Another Christmas post from last year that I need to resize and repost. Here it is, and have a very mullet Christmas!
Original: BIG QUESTION this Christmas:
Were the Magi wearing mullets under their hats?
Did the wise men from the east wear bi-level haircuts when they found the infant Jesus?
Were the dudes bearing gifts of gold, frankincense and myrrh sporting a hairstyle that was, as David Spade would say, "all business at the front and party at the back"?
I think YES! The Magi TOTALLY had mullets! And artists through the centuries have given witness.
But don't just believe the artists. Bi-level hairstyles mullets were the preferred choice of Persian aristocracy and the wise men were representing the King of Persia. Makes perfect sense.
"Magi", btw, is a Persian word that once defined the priestly class of Zoroastrian spiritual leaders who followed and added to the writings of Zoroaster. Later on it was used more broadly for other Persian religious leaders and mystical teachers. But the origin of the word certainly points to Persia. And Persia points to mullets for the upper class. Or in other words, anyone who was anyone in ancient Persia would not be seen dead without a mullet adorning their head.
Ahhh, you say! Perhaps not! Since the Magi were Zoroastrian priests, their hairstyles may have been quite different to that of Persian royalty and aristocracy?
But, after stroking my chin and complimenting you on your academic prowlness, as well as your amazing google dexterity, I would counter your argument with this:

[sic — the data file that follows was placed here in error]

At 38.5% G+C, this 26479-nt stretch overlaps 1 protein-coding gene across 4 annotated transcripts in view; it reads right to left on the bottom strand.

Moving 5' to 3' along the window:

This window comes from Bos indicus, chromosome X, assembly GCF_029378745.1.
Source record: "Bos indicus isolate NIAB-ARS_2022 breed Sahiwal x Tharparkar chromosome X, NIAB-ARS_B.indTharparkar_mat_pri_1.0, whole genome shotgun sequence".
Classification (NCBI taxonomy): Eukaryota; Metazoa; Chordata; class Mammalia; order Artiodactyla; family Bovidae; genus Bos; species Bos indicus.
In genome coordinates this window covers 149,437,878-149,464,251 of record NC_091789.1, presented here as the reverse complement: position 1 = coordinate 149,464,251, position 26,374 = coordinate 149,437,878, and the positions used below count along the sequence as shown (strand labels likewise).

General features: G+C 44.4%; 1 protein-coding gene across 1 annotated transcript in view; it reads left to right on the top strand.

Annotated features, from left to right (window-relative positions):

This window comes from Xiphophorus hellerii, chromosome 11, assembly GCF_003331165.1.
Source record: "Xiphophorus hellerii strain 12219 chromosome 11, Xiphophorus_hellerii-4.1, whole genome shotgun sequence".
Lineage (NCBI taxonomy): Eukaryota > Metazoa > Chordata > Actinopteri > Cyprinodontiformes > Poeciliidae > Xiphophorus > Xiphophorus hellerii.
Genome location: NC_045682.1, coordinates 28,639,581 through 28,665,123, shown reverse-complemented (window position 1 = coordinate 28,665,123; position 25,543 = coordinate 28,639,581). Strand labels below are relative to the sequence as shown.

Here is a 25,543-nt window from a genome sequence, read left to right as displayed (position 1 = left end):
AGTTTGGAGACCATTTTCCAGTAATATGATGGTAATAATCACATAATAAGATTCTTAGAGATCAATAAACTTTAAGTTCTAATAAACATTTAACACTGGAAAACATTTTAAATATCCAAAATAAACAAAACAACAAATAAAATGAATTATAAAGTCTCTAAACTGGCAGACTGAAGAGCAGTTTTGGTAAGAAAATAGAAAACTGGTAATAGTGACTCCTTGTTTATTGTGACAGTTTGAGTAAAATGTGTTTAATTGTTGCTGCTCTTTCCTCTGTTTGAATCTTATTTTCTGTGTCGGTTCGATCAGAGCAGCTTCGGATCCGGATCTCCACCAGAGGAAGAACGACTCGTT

And when you had gotten up off the floor, and composed yourself, I would add that the Magi who visited Jesus were not probably not strictly Zoroastrian. The true Zoroastrians were expecting a Saoshyant [world redeemer] born of a virgin in Persia, not one in Palestine. Not only that but by the time the Zoroastrian Avesta (holy writings] had been completed, there were prophecies that spoke of not just one but three distinct Saoshyants, all born of a virgin, and all born by a certain Iranian river.
Saoshyant, yes. And its amazing how many world religions had an inkling of the Redeemer's birth before it happened. But Jesus was born in a shed by the inn, not in a cara-van down by the river. (sorry – Chris Farley joke)
Besides that, even being purely Zorastrian would not discount the idea that the wise men wore mullets. King Darius the Great was both a Persian king AND a devout Zoroastrian – a worshipper of "AhuraMazda" [Lord Mazda] – and his hair was longer than Billy Ray Cyrus.
Its hard to make out exactly how short Darius's hair was on top, since he was usually pictured wearing a royal headpiece. However, judging by the statues of Darius, I am quite certain that when he took his off headgear to let down his long braided hair, he would have boasted a mullet that would win trophies at the local tractor show!
Also, the type of gifts given to Jesus by the Magi were the type of gifts typically given to kings. It seems obvious that these wise men were both spiritual and governmental leaders, representing their King and most likely wearing the kind of clothes and hairstyle [ie – MULLETS!] that their King would expect from his ambassadors.
So yes, the Magi wore mullets. Friggin' "A" they wore mullets . . . and you can quote me on that! Hope this contributes a little towards a red-neck theology and that it inspires a new line of Christmas cards from Hallmark – cards that the rest of us can appreciate. Have a very Mullet Christmas!
This blog post is dedicated to Steve Camp – musician, reformer, blogger, and former mullet champion.